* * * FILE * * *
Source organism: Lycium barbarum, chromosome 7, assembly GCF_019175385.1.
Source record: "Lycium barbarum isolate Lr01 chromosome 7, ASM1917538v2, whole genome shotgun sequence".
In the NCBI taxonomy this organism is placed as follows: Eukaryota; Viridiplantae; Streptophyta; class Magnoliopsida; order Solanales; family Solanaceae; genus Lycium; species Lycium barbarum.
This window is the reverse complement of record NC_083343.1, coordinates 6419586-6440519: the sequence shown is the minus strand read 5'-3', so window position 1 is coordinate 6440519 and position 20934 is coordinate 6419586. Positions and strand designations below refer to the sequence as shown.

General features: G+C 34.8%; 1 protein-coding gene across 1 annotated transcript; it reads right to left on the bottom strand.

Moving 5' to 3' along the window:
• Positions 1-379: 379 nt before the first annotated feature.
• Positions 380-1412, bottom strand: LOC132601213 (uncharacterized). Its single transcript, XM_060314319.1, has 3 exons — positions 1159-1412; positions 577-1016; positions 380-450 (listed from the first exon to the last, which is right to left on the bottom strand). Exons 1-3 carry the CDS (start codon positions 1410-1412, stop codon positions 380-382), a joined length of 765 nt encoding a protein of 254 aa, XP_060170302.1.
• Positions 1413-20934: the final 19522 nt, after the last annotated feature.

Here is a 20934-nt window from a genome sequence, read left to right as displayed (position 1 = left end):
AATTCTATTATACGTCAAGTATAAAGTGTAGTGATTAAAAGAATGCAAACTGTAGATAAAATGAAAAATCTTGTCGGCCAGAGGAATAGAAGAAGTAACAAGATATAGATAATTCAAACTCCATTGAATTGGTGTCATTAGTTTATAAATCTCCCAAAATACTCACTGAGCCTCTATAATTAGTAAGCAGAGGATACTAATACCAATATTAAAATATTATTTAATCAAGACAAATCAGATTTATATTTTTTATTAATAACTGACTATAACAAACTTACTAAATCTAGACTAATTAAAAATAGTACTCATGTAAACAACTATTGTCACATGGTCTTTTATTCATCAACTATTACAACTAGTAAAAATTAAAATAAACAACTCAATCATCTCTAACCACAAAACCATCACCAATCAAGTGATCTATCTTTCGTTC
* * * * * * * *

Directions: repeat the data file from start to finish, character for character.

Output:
Source organism: Lycium barbarum, chromosome 7, assembly GCF_019175385.1.
Source record: "Lycium barbarum isolate Lr01 chromosome 7, ASM1917538v2, whole genome shotgun sequence".
In the NCBI taxonomy this organism is placed as follows: Eukaryota; Viridiplantae; Streptophyta; class Magnoliopsida; order Solanales; family Solanaceae; genus Lycium; species Lycium barbarum.
This window is the reverse complement of record NC_083343.1, coordinates 6419586-6440519: the sequence shown is the minus strand read 5'-3', so window position 1 is coordinate 6440519 and position 20934 is coordinate 6419586. Positions and strand designations below refer to the sequence as shown.

General features: G+C 34.8%; 1 protein-coding gene across 1 annotated transcript; it reads right to left on the bottom strand.

Moving 5' to 3' along the window:
• Positions 1-379: 379 nt before the first annotated feature.
• Positions 380-1412, bottom strand: LOC132601213 (uncharacterized). Its single transcript, XM_060314319.1, has 3 exons — positions 1159-1412; positions 577-1016; positions 380-450 (listed from the first exon to the last, which is right to left on the bottom strand). Exons 1-3 carry the CDS (start codon positions 1410-1412, stop codon positions 380-382), a joined length of 765 nt encoding a protein of 254 aa, XP_060170302.1.
• Positions 1413-20934: the final 19522 nt, after the last annotated feature.

Here is a 20934-nt window from a genome sequence, read left to right as displayed (position 1 = left end):
AATTCTATTATACGTCAAGTATAAAGTGTAGTGATTAAAAGAATGCAAACTGTAGATAAAATGAAAAATCTTGTCGGCCAGAGGAATAGAAGAAGTAACAAGATATAGATAATTCAAACTCCATTGAATTGGTGTCATTAGTTTATAAATCTCCCAAAATACTCACTGAGCCTCTATAATTAGTAAGCAGAGGATACTAATACCAATATTAAAATATTATTTAATCAAGACAAATCAGATTTATATTTTTTATTAATAACTGACTATAACAAACTTACTAAATCTAGACTAATTAAAAATAGTACTCATGTAAACAACTATTGTCACATGGTCTTTTATTCATCAACTATTACAACTAGTAAAAATTAAAATAAACAACTCAATCATCTCTAACCACAAAACCATCACCAATCAAGTGATCTATCTTTCGTTC